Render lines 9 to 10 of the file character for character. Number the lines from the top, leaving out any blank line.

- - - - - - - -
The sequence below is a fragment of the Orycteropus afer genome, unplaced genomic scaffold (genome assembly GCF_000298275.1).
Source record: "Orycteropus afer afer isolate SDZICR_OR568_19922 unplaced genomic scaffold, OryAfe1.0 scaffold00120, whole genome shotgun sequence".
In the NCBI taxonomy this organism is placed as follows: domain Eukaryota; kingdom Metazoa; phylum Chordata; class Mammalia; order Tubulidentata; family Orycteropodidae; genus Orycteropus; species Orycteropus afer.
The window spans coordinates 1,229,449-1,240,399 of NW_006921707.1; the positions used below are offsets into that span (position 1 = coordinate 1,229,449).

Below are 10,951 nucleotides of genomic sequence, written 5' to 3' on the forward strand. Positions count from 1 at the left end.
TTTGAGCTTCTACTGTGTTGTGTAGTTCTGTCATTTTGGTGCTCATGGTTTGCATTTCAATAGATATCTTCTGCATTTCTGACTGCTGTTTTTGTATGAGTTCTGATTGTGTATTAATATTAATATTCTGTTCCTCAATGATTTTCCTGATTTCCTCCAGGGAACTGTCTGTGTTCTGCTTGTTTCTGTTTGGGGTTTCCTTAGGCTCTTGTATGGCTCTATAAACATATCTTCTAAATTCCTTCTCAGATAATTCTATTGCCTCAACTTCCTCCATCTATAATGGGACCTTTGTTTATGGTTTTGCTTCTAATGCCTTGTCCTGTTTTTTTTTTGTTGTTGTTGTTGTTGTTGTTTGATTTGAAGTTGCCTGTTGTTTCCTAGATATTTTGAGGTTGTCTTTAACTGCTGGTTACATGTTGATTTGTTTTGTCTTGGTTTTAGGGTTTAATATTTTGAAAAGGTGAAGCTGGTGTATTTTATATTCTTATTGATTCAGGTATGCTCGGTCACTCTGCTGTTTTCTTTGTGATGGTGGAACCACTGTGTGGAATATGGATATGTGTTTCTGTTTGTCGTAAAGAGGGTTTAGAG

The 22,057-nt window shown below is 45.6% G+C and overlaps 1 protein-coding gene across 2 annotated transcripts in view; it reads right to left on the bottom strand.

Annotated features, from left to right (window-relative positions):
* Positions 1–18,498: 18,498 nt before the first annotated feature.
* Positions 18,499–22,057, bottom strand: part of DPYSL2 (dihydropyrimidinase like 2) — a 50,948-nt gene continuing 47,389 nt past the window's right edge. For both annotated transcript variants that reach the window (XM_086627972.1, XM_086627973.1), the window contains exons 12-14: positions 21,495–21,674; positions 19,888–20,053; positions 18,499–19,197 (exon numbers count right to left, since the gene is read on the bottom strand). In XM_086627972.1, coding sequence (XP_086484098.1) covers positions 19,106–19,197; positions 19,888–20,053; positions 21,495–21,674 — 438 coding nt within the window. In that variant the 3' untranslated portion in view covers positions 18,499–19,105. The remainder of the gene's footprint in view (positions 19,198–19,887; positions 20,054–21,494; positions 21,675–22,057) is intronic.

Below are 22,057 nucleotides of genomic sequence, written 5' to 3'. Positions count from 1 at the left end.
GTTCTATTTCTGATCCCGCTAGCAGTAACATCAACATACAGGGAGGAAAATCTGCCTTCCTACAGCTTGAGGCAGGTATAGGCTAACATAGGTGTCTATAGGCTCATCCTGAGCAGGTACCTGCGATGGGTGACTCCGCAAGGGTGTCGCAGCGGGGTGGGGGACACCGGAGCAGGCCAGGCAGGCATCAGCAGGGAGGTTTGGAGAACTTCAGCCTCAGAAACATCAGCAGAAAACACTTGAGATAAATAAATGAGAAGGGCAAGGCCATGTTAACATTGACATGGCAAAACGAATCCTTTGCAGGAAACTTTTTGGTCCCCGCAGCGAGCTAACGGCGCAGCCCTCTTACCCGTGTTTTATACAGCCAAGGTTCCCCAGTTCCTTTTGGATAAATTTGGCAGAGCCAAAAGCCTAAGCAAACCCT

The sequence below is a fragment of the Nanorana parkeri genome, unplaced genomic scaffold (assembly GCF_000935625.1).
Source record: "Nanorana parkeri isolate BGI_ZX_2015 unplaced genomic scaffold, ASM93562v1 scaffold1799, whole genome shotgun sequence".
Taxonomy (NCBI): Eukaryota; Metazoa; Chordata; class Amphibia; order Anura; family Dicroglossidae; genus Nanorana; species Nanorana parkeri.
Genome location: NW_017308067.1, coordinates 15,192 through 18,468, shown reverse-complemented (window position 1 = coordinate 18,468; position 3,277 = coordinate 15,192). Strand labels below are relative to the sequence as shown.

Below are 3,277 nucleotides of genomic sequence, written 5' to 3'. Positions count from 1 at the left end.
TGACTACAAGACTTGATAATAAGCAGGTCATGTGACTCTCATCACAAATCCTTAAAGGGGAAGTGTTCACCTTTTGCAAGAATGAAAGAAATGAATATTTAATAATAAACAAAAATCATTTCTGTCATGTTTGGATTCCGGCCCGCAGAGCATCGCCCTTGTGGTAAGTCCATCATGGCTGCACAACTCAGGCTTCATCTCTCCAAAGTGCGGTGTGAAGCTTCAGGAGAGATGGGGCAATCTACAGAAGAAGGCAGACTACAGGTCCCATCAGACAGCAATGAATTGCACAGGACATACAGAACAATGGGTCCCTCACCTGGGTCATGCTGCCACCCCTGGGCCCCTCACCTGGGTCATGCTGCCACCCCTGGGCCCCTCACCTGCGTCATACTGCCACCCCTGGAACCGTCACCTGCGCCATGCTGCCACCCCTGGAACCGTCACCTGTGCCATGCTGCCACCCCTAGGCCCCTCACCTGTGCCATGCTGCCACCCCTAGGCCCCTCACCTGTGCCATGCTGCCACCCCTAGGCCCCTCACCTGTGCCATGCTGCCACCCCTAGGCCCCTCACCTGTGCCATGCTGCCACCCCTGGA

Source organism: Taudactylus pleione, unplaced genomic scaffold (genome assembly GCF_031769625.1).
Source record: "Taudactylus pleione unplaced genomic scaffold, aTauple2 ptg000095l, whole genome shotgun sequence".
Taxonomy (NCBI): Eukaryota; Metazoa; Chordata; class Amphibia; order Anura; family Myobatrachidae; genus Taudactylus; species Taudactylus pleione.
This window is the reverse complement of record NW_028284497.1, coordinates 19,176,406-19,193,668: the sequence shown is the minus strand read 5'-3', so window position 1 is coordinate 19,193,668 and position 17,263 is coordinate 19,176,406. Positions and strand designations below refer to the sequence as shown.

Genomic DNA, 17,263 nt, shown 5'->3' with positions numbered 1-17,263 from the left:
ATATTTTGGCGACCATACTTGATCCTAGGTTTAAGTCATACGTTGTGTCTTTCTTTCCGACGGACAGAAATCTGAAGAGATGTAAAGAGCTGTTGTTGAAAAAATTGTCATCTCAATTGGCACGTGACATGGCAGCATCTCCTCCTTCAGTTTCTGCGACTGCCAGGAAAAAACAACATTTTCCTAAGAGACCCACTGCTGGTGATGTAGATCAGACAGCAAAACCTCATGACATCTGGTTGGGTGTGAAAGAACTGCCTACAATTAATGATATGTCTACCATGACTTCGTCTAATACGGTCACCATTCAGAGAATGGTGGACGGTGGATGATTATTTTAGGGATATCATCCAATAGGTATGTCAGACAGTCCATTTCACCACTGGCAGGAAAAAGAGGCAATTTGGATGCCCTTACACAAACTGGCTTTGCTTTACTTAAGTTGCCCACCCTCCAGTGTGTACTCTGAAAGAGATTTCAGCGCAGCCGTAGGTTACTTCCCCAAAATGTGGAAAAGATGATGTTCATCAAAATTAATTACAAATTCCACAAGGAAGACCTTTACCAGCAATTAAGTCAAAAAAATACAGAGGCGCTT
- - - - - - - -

* Positions 1–18,498: 18,498 nt before the first annotated feature.
* Positions 18,499–22,057, bottom strand: part of DPYSL2 (dihydropyrimidinase like 2) — a 50,948-nt gene continuing 47,389 nt past the window's right edge. For both annotated transcript variants that reach the window (XM_086627972.1, XM_086627973.1), the window contains exons 12-14: positions 21,495–21,674; positions 19,888–20,053; positions 18,499–19,197 (exon numbers count right to left, since the gene is read on the bottom strand). In XM_086627972.1, coding sequence (XP_086484098.1) covers positions 19,106–19,197; positions 19,888–20,053; positions 21,495–21,674 — 438 coding nt within the window. In that variant the 3' untranslated portion in view covers positions 18,499–19,105. The remainder of the gene's footprint in view (positions 19,198–19,887; positions 20,054–21,494; positions 21,675–22,057) is intronic.